Epicurus famously said:
Death does not concern us, because as long as we exist, death is not here. And when it does come, we no longer exist.
When I teach this gem in Introduction to Philosophy, I like to run the argument as follows:
1) If my death is bad for me, it is either bad for me when I’m alive, or it is bad for me when I’m dead.
2) My death is not bad for me when I’m alive–after all, I’m alive!
3) My death is not bad for me when I’m dead–after all, I’m dead!
4) Therefore, my death is not bad for me.
I know enough logic to know that 1-4 represents a valid argument. Whether the argument is sound is, of course, a separate question, which I’ll come to shortly. First, though, it’s important to realize that Epicurus’ death argument was not merely sophistical. His intentions were, well, deadly serious. Epicurus wanted to convince his fellow Greeks that they should not fear death or live in dread of their inevitable end. In other words, Epicurus offered his death argument in service of his larger project of educating people on how to live a life of peace, tranquility, and happiness. So when I teach Epicurus in Intro, I like to continue the argument as follows:
5) If something is not bad for me, then I should not fear it.
6) My death is not bad for me.
7) Therefore, I should not fear my death.
I love teaching this argument. It offers a wonderful example of how a fairly simple line of reasoning can lead to profoundly counter-intuitive conclusions. Am I convinced?
I’m not convinced. In fact, I have to think that death is bad for the person who dies, because I think that killing someone is prima facie seriously morally wrong, and that it would be very difficult to make sense of the prima facie serious moral wrongness of killing if death wasn’t bad for the person who dies. In other words, the following argument strikes me as even more intuitively compelling than Epicurus’s argument:
1*) If death is not (generally speaking) bad for the person who dies, then killing a person–i.e., intentionally bringing about that person’s death–is not prima facie seriously morally wrong.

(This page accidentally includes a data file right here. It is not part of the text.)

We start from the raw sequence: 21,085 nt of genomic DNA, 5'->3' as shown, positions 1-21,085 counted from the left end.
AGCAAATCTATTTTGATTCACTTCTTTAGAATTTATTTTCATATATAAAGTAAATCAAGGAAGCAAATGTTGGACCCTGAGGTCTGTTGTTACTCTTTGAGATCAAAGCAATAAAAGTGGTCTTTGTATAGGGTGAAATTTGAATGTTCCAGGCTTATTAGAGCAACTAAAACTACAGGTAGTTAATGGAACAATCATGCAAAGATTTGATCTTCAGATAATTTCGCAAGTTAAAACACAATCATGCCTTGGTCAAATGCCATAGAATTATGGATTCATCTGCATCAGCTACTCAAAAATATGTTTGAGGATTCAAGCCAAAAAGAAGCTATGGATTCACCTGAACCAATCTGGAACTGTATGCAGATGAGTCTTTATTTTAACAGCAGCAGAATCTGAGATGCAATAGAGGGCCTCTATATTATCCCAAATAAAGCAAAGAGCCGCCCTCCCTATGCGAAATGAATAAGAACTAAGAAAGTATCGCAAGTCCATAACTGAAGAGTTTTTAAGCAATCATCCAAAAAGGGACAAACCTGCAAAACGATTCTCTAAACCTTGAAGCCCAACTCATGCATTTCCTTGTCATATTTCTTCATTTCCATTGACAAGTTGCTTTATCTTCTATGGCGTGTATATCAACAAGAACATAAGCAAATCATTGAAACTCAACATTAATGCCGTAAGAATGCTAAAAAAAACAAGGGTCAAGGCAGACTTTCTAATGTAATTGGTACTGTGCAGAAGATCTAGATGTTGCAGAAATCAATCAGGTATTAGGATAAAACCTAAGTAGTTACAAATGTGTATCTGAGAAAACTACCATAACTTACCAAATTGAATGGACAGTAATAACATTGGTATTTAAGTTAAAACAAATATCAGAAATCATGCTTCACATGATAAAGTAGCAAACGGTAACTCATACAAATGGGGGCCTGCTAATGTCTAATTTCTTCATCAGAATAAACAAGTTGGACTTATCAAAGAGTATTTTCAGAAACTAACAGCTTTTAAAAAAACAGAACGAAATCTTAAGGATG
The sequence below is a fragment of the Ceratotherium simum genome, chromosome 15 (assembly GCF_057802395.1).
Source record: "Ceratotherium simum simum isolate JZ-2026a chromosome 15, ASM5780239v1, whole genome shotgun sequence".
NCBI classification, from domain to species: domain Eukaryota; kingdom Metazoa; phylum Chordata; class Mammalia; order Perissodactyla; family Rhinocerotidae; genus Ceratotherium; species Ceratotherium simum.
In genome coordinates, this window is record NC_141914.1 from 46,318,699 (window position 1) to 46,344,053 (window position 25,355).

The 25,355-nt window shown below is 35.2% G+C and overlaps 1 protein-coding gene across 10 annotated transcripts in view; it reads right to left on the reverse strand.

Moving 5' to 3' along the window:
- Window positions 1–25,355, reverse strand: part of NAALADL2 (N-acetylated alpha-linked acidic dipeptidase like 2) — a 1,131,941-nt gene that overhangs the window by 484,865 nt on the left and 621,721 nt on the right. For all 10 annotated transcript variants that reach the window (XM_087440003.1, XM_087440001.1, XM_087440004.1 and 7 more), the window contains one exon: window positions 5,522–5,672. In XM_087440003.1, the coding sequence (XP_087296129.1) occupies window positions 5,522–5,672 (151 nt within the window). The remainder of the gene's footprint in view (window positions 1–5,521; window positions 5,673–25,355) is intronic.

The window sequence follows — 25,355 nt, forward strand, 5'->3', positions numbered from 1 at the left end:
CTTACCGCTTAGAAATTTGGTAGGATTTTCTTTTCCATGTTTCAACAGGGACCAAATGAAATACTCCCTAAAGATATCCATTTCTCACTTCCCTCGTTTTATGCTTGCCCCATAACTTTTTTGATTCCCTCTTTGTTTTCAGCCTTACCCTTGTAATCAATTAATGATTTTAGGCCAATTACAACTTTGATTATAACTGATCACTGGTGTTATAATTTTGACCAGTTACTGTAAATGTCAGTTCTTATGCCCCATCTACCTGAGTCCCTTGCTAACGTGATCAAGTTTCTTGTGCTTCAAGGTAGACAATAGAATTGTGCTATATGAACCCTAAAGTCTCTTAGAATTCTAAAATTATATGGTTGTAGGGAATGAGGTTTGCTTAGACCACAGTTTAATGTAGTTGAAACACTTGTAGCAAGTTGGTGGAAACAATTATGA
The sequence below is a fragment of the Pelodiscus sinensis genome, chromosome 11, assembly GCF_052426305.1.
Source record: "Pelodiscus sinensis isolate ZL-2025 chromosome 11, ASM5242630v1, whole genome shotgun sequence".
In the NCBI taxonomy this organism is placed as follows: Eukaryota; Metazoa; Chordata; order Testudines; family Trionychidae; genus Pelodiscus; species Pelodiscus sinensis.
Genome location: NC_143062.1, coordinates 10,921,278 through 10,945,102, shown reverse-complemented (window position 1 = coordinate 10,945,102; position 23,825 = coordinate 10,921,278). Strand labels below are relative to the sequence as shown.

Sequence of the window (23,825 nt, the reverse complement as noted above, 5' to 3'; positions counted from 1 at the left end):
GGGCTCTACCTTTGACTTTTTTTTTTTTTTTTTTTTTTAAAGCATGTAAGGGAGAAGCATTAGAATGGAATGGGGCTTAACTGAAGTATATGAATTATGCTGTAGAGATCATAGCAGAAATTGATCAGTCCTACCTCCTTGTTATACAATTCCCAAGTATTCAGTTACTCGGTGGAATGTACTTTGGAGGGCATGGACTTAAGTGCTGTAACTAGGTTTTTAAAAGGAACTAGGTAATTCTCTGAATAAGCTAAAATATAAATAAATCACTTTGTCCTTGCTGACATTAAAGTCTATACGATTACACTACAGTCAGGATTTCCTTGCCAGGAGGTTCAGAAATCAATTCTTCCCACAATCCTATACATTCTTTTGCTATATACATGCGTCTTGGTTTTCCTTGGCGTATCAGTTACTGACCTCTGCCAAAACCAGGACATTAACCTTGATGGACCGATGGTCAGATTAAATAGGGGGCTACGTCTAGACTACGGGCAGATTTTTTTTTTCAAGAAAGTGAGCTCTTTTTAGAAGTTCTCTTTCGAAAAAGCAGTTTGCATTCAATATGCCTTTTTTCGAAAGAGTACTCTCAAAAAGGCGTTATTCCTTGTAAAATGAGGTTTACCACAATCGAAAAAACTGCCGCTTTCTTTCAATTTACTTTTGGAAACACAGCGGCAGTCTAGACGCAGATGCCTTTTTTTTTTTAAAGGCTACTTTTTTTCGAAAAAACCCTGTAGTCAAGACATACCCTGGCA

2*) But killing a person–i.e., intentionally bringing about that person’s death–is prima facie seriously morally wrong.
3*) Therefore, death is (generally speaking) bad for the person who dies.
I should be clear that I don’t think that the badness of death is the whole explanation of why killing is prima facie morally wrong, but I think it is an indispensable part of any plausible account of the wrongness of killing. (I just don’t see how you could claim on the one hand that bringing about a state of affairs S is prima facie seriously immoral while claiming on the other hand that there is nothing bad about S.) So where does that leave me? It leaves me, I think, with a conviction (my death will be bad for me) that I do not yet understand.
Most attempts to make sense of my not-unusual conviction about the badness of personal death introduce the concept of comparative badness–that is, X might be bad for me neither in-itself (like pain), nor because X leads to bad things (like abusing the drug, ecstacy), but rather because my death signals the end of my life, which, we may assume, was very good for me. As many philosophers say, death is bad for me because and insofar as it deprives me of the good things I would have experienced/enjoyed had I continued living. Seems obvious, right?
As some proponents of the Deprivation Account of the Badness of Death acknowledge, however–the best proponents, like Don Marquis and Shelley Kagan–there are still plenty of Epicurean puzzles lurking in the vicinity. The principal worry amounts to this: if we take seriously the Epicurean proviso that in order for X to be harmful/bad there must a subject-of-harm/someone for whom X is bad, then we will not completely get around the puzzle simply by distinguishing between different senses of harm (intrinsic, instrumental, comparative, etc.). What seems necessary is to give up on what Kagan calls the Existence Requirement, or the idea that only existing things can be harmed, and that comes with its own intuitive costs that I won’t get into here.
I won’t get into it here because the point I really want to make is this. I find myself wanting to disagree with Epicurus about the badness of death–that is, I want to reject (4)–but I want to agree with Epicurus about the irrationality of fearing my death (that is, I want to accept 7). Basically, I want to say that Epicurus has convinced me of what he set out to convince me of, just not in the way he had intended.
If I were Epicurus, I’d avoid all the controversy surrounding the questions about how and whether death can be bad for the person who dies, and insist, instead, on the principle that it is in some cases irrational to fear things that are very bad for you. Suppose my personal death is one such case. It would follow, then, that it is irrational to fear my death regardless of whether is bad for me or not.
So I’m looking for examples which confirm my principle, and a certain type of example readily comes to mind. It would be very bad for me if I were to contract the bubonic plague, or slowly, while conscious, be devoured by a crocodile. Likewise, it would be bad for me if that Powerball ticket I purchased and lost turned out to be the winner. Nonetheless, it would be irrational for me to fear these things. They are so improbable.
But does the principle obtain in cases where, like personal death, the very bad thing is not improbable, but rather certain to occur? I’m inclined to say ‘yes,’ and that my personal death is the best example here. That is, I’m inclined to say that Epicurus was right that it is irrational for me to fear my personal death. But he was wrong that my death will not be bad for me. It will be bad for me, when it happens–at least, so I hope. But anyway–that’s no reason to get too morbid or worked up about it.